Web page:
Re: [TLS] Limiting replay time frame of 0-RTT data

Ryan Hamilton <rch@google.com> Tue, 15 March 2016 00:44 UTC

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Date: Mon, 14 Mar 2016 17:44:19 -0700
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From: Ryan Hamilton <rch@google.com>
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Cc: Karthikeyan Bhargavan <karthik.bhargavan@gmail.com>, "tls@ietf.org" <tls@ietf.org>
Subject: Re: [TLS] Limiting replay time frame of 0-RTT data
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​On Mon, Mar 14, 2016 at 2:04 PM, Colm MacCárthaigh <colm@allcosts.net>;
wrote:

> On Mon, Mar 14, 2016 at 3:15 PM, Ryan Hamilton <rch@google.com>; wrote:
>>
>> On Sun, Mar 13, 2016 at 4:36 PM, Jeffrey Walton <noloader@gmail.com>;
>> wrote:
>>
>>> 0-RTT seems to be a solution looking for a problem.
>>>
>>
>> ​Google has been using 0-RTT as part of the QUIC transport for quite a
>> while now. In April of last year, we posted about the performance
>> benefits we're seeing from QUIC
>> <http://blog.chromium.org/2015/04/a-quic-update-on-googles-experimental.html>;.
>> Among other things, that post said:
>>
>> Even on a well-optimized site like Google Search, where connections are
>> often pre-established, we still see a 3% improvement in mean page load time
>> with QUIC.
>>
>>
>> From the browser side of things, 0-RTT is a solution to a very real
>> problem. We are excited about TLS 1.3 supporting 0-RTT (or 0-RTT
>> resumption) and converting QUIC to use the TLS 1.3 handshake as a result.
>>
>
> Are you sacrificing forward secrecy in this case? For a concrete example:
> suppose $oppressive_government is collecting all traffic as a routine
> matter of course, and then later a remote-ex, memory-disclosure, or
> decrypt-oracle  (like the recent DROWN) came along on the server side:
> could it be used to decrypt all of $worthy_dissident's requests? how long
> for, how do you manage that trade-off?
>

​My understanding is that QUIC's current 0-RTT scheme provides effectively
the same protection as TLS with perfect forward security, at least assuming
that session resumption is enabled. This is because, as I understand it,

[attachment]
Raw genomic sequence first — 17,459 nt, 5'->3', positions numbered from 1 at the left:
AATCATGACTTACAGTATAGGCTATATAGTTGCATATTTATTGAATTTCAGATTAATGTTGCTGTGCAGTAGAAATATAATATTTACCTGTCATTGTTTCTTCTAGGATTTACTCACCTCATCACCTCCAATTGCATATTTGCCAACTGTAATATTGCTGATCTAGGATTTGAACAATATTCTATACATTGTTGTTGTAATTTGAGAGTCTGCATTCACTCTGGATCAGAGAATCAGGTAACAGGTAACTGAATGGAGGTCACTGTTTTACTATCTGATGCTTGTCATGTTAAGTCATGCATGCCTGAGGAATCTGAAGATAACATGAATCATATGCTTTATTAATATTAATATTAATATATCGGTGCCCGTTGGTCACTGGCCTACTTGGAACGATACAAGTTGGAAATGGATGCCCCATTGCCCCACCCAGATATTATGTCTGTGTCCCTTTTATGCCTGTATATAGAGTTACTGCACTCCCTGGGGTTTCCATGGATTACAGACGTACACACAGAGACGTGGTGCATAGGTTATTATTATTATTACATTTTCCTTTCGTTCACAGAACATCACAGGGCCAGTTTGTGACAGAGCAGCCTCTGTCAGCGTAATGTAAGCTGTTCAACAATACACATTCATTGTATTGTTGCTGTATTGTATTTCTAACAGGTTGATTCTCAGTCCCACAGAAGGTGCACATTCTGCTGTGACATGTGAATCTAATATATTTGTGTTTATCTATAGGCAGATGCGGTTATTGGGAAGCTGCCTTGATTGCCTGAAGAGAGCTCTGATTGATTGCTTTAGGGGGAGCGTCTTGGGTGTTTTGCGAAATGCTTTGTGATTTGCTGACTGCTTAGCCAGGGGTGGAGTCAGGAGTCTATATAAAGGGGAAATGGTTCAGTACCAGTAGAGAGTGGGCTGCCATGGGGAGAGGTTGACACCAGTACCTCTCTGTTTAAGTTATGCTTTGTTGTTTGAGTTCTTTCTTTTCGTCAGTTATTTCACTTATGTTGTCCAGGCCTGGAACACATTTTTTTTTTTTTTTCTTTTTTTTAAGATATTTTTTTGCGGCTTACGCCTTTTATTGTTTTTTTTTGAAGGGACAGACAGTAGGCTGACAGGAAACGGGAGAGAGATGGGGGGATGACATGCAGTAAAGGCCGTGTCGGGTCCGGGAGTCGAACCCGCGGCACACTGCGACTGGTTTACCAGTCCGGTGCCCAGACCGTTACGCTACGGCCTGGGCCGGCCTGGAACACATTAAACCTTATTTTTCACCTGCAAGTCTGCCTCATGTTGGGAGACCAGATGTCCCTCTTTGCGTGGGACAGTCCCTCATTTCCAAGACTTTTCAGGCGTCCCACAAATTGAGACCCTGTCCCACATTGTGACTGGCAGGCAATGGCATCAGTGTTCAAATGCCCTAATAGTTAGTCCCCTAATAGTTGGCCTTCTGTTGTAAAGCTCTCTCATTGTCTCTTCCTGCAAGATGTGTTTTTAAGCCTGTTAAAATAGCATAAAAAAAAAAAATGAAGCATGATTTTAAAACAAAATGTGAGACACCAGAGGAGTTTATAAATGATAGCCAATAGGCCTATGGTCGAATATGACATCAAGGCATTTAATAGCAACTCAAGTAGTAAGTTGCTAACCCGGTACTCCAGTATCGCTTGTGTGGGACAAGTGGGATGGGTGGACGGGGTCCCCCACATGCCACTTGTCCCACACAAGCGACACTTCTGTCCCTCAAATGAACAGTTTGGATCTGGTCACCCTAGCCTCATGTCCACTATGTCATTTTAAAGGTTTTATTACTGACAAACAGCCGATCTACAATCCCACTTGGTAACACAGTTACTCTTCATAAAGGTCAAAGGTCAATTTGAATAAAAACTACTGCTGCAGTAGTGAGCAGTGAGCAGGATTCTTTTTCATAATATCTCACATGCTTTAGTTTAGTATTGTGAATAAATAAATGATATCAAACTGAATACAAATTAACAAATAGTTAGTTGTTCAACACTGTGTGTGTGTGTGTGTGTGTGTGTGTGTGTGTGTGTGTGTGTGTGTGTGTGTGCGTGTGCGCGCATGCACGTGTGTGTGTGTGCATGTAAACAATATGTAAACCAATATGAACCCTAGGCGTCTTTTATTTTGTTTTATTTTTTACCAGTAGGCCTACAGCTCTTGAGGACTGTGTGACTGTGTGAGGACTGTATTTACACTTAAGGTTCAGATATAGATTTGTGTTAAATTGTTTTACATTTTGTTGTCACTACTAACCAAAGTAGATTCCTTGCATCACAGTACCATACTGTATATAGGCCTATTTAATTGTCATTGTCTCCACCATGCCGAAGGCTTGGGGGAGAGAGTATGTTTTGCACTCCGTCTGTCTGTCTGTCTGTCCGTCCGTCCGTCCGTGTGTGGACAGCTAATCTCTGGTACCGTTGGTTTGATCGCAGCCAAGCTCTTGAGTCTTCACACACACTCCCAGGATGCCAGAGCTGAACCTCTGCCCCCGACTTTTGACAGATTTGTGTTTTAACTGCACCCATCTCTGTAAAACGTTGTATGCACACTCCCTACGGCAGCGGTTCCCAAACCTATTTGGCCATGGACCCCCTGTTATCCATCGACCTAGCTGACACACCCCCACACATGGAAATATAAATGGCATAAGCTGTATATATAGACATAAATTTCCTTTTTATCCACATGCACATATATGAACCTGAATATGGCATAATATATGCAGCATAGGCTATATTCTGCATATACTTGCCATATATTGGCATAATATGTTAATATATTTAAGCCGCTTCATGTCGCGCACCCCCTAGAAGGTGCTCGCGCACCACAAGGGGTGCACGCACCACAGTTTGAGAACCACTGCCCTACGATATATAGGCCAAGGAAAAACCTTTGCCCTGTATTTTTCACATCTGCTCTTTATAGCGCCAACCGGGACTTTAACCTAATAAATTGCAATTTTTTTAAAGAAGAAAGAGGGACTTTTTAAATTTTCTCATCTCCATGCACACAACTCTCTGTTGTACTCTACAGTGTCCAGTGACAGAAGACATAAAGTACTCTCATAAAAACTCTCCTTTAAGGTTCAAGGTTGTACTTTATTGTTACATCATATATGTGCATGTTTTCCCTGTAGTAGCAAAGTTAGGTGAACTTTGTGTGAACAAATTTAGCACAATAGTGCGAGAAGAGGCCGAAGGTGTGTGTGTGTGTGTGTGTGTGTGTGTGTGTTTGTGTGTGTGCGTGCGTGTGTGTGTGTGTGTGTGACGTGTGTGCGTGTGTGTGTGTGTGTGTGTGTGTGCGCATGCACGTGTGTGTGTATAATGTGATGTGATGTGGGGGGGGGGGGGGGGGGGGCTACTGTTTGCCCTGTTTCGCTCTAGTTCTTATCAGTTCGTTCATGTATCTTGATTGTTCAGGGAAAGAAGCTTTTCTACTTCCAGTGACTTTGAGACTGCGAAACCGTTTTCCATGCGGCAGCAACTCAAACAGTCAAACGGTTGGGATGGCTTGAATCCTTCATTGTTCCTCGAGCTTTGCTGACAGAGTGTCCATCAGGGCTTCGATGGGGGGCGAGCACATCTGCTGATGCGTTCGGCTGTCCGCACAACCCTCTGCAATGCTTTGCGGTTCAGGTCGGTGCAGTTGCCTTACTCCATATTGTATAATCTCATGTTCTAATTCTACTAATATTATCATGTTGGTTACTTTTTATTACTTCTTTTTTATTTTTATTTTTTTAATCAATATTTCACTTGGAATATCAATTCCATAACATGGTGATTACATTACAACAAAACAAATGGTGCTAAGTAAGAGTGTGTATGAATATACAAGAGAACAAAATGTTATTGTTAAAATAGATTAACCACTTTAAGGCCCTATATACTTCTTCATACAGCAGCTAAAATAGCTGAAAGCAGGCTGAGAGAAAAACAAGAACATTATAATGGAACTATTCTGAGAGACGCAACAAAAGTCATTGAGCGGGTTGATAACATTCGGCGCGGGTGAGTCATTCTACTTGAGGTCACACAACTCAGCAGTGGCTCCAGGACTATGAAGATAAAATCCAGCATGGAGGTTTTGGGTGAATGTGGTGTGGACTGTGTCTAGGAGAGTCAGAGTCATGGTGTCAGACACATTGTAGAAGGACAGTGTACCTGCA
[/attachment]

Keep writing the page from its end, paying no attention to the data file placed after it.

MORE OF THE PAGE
even with PFS connections, and attacker who is able to compromise the
server and access the session resumption key can do bad things. In our QUIC
deployments, we limit the lifetime of the QUIC 0-RTT static secret to
roughly the lifetime of our session resumption key.

I confess, I am not an expert in this area and am relaying conversations
I've had in the past. I hope I'm not making a mess of them.


> On the "3% speed up" - we're not going to see that for TLS 1.3 though -
> right? there's still the TCP handshake to perform; or is some kind of
> custom TCP in the works? (does TCPCT work on the client side?). Do you have
> any human perception data; to people even notice the 3% at this point?
> (loading google seems remarkably fast!).  There's a very strong temptation
> to bias for what's easy to measure here.
>

​We have other data (which I don't think we've published, at least not in
that post) which shows that this improvement is definitely perceptible to
users. The improvements in response time are correlated with other metrics
showing that users notice the improvements and behave accordingly. When we
have screwed up 0-RTT (whoops, bug!) these metrics declined. Then when we
fixed it again, they recovered. ​I could go on for a long time about the
various A/B experiments we have run, but suffice to say we're very
confident that 0-RTT is a significant win.

Keep in mind that 3% for search represents *all* page views, not just those
that are the first on a connection, for which 0-RTT can be used. Many of
those page views are on long lived questions for which 0-RTT did not come
into plays, so the effect of 0-RTT on the page views which it sped up is
amortized across all views.

Hope that helps,

Ryan